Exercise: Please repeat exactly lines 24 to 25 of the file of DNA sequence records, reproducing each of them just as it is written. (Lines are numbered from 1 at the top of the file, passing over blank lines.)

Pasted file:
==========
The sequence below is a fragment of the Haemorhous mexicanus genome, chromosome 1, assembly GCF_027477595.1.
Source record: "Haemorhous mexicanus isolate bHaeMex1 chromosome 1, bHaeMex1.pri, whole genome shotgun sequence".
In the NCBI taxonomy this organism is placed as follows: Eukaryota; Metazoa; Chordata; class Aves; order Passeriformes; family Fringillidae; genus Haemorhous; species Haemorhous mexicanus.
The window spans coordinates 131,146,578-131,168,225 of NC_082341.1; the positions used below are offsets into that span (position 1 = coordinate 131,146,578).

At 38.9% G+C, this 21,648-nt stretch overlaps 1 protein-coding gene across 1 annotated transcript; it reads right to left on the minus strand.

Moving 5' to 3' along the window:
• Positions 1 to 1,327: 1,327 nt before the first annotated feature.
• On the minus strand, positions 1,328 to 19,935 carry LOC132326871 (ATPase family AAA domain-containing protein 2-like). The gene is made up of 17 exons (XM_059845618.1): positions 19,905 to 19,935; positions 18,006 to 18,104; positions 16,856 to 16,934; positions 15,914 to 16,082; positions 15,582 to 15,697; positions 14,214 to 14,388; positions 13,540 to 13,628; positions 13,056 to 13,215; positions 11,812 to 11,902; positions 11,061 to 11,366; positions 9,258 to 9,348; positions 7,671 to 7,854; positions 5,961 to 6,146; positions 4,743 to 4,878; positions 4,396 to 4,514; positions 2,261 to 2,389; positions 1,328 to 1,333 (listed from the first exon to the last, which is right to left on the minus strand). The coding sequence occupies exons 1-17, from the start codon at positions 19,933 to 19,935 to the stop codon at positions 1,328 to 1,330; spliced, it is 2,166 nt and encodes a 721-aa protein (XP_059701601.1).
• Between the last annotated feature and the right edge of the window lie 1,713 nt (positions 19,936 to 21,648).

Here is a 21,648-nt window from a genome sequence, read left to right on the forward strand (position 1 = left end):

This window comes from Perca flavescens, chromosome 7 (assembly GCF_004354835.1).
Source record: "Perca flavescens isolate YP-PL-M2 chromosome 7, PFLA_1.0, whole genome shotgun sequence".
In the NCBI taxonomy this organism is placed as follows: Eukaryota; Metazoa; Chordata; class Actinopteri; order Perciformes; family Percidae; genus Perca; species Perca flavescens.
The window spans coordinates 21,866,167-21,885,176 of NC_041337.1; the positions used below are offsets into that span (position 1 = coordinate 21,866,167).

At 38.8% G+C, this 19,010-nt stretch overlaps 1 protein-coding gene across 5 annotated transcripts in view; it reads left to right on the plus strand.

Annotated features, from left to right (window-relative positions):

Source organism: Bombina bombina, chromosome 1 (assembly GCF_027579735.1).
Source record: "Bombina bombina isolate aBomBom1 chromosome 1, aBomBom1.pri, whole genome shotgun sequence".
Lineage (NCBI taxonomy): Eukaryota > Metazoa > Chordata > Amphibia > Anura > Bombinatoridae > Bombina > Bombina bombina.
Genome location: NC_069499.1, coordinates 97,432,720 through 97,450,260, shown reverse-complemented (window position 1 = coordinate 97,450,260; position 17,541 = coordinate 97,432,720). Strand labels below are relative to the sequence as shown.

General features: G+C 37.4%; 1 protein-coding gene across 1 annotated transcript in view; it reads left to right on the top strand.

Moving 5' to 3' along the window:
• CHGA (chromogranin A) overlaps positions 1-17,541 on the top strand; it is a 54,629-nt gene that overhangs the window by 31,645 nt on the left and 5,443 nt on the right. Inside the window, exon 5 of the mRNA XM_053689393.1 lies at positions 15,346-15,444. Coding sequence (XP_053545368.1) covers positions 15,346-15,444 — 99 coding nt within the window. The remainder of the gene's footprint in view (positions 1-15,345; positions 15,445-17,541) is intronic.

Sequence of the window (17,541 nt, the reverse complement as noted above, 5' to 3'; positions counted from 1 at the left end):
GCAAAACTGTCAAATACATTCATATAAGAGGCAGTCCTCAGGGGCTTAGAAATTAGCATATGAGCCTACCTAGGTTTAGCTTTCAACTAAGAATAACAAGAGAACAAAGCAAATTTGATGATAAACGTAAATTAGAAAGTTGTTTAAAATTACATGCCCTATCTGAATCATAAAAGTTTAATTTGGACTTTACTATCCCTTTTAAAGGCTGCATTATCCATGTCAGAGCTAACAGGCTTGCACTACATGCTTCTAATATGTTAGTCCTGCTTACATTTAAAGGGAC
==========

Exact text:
Sequence of the window (17,541 nt, the reverse complement as noted above, 5' to 3'; positions counted from 1 at the left end):
GCAAAACTGTCAAATACATTCATATAAGAGGCAGTCCTCAGGGGCTTAGAAATTAGCATATGAGCCTACCTAGGTTTAGCTTTCAACTAAGAATAACAAGAGAACAAAGCAAATTTGATGATAAACGTAAATTAGAAAGTTGTTTAAAATTACATGCCCTATCTGAATCATAAAAGTTTAATTTGGACTTTACTATCCCTTTTAAAGGCTGCATTATCCATGTCAGAGCTAACAGGCTTGCACTACATGCTTCTAATATGTTAGTCCTGCTTACATTTAAAGGGAC